Turning cell-phones into speed-trap detectors


Tenereillo Inc makes location-based services and software for web, mobile phones and otherdevices. So far, the company has released Trapster®, JotYouTM and AwareSpotTM services.

Trapster is a crowd-sourcing or suveillance application. "Not ‘surveillance', which is like being watched Big Brother-style," emphasises Pete Tenereillo, "but ‘suveillance', where people work together on things they see and report. The source of the data is the community, and members of the community rate each other."

One common misconception is that you must download the app to your phone to use Trapster, but Tenereillo says this is not the case.

Trapster can be used in many ways:

  • Voice reporting – the user calls a toll-free number to report the location of a speed trap
  • Text message alerts
  • A GPS/WiFi app that the user downloads to a mobile phone or nav device or a PC with GPRS/3G card. "Literally a laptop in the front seat that squawks ‘live police, live police' as you approach a speedtrap," says Tenereillo.

The company will release quite a few more such crowd-sourcing apps. However, in crowd-sourcing, you only partially trust the source of the data.

JotYou is a location-based messaging app for a mobile phone that uses GPS/WiFi location. It's designed for:

  • Messages between friends or business associates
  • Location-based reminders (e.g. the user can press #9 on his phone for a geo-reminder next time he drives past that same location
  • Games such as geocaching and scavenger hunts

"But in order to receive messages, you must run the app, so it's for focused usage," says Tenereillo. "For instance, while driving around town you'd get your errand reminders, or messages from friends, or for participating in a road rally or scavenger hunt."

He pointed out that while the police could use JotYou to send out alerts about a traffic jam, no-one is going to drive around all the time running the app on the off chance that such an alert is sent. JotYou is the wrong tool for that particular job.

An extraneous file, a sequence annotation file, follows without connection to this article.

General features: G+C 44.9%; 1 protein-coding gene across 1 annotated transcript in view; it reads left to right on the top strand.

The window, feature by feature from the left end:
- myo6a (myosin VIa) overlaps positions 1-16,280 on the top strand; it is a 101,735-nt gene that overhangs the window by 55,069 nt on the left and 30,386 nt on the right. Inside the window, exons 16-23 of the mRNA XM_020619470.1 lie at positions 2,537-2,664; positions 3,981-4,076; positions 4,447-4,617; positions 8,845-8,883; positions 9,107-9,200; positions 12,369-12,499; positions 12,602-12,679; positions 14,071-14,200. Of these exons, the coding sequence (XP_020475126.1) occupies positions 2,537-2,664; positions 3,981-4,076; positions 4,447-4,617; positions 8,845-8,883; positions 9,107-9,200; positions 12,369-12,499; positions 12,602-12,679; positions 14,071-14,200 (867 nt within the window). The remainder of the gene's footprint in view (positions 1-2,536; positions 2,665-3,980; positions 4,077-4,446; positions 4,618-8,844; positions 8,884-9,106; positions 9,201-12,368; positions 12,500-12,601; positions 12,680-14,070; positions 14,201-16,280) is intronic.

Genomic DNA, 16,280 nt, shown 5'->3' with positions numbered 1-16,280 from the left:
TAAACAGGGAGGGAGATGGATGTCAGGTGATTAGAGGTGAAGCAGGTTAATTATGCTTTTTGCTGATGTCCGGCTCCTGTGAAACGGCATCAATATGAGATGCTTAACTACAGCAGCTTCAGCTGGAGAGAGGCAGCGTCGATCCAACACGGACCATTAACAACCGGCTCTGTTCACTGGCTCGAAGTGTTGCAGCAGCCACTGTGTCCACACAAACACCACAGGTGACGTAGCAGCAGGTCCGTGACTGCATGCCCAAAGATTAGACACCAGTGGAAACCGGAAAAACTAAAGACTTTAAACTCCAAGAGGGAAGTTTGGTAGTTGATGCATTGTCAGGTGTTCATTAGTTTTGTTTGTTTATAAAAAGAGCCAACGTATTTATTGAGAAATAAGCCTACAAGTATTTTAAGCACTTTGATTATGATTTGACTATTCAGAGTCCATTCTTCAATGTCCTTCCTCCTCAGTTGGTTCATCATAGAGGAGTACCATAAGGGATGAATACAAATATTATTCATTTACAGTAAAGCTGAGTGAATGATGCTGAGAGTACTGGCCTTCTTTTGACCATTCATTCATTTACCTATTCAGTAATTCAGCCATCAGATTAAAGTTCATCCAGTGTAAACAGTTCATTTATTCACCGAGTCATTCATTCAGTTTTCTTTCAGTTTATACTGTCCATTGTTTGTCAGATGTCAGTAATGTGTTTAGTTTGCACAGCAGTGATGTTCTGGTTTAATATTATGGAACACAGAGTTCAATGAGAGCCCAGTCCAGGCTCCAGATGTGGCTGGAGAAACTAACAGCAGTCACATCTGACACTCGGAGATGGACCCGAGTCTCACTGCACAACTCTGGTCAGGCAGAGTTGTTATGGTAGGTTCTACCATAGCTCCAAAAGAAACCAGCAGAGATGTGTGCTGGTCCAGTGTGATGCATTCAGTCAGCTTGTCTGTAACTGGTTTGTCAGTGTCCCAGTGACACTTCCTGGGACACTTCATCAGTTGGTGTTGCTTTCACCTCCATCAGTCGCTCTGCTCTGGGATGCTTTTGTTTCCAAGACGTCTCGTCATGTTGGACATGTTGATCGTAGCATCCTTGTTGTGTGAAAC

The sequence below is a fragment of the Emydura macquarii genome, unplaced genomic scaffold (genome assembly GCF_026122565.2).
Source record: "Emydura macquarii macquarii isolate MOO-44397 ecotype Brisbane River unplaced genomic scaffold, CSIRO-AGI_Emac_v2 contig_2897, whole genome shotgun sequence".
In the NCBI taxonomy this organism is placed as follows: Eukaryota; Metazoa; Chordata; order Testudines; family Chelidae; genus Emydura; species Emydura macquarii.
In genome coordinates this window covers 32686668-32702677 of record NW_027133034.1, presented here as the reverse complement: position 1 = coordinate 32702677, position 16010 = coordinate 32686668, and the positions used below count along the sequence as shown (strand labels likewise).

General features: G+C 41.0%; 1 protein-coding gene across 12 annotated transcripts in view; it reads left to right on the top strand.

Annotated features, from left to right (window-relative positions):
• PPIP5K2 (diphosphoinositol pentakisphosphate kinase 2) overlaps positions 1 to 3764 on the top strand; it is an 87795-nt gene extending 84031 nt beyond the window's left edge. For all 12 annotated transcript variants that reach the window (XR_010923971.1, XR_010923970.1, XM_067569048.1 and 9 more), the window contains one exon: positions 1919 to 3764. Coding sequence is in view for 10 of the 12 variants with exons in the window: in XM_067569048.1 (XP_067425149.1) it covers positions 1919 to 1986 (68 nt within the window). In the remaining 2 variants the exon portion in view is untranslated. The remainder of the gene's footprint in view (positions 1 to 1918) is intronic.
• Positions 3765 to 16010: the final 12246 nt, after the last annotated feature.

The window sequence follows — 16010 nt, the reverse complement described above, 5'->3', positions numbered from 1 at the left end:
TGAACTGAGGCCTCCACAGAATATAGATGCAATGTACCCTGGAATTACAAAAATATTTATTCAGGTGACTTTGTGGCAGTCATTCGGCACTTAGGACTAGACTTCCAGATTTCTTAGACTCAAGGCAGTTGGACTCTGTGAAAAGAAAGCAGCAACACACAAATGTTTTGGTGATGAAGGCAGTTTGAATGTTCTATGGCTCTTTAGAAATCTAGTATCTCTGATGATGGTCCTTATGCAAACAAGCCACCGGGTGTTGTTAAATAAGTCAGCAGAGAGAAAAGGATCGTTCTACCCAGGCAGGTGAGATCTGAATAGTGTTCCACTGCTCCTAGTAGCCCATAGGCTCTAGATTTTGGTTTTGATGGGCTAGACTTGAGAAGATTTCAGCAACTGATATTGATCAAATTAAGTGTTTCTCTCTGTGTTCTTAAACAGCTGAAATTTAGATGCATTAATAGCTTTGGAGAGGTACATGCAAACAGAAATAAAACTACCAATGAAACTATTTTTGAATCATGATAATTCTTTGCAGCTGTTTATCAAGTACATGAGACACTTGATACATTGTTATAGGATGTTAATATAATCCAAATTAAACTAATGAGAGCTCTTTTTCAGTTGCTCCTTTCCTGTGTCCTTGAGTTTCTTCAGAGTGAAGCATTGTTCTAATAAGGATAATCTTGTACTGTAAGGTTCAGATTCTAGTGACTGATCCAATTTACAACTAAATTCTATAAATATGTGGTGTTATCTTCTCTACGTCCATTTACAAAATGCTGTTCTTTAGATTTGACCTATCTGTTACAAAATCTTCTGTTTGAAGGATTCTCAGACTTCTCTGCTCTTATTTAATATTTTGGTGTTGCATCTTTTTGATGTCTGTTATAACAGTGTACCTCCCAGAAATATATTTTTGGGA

AwareSpot is a ‘trusted source' location-based alert system, designed to be very lightweight, with infrequent mass-market messages sent by public safety or community services, law enforcement authorities, TV and radio stations, interest groups, or even trusted clubs, friends or family. So you would trust the source that generates the data.

Again, no app is required; AwareSpot works on any phone that can use text messaging. Users simply subscribe to trusted sources and then set days/times/routes/areas that are relevant to them.

With AwareSpot, an entity creates a new distribution list and chooses permissions for the list:

  • Published: the list can be joined by anyone, and the list name is published in the AwareSpot directory
  • Non-published: the list can be joined by anyone, and the list name is not published in the AwareSpot directory
  • Private: by invitation only. The list can only be joined by users specifically invited by the list owner, and the list name is not published in the AwareSpot directory

The distribution list owner either publishes the list name in the AwareSpot directory or advertises the name of the list by other means (e.g. newspapers, websites, e-mail, etc.) or both.

Users subscribe to text message alerts by joining a distribution list and specifying their desired locations of interest on a map, and (optional) the days and times that they want to receive alerts. Locations of interest can be areas around a city or a route, and users can subscribe to multiple areas and routes, all with different days and times of interest.

The distribution list owner creates alerts by specifying an alert location on the map, and time to send the message (usually immediately, but he can specify a later time or day). Only users who are subscribed to that list and also to alerts in that area for that day and time will get the alert via text message to their mobile phone or via e-mail. Users who are subscribed to that list and but not to alerts in that area or not for that day or time will not receive that message.

With Trapster, users can report a speedtrap by pressing a button on their mobile phone or calling a toll-free number. Other user's phones will alert them as they approach that trap. Trapster learns the credibility of traps based on how many users agree. Over time, it also learns the credibility of each user.

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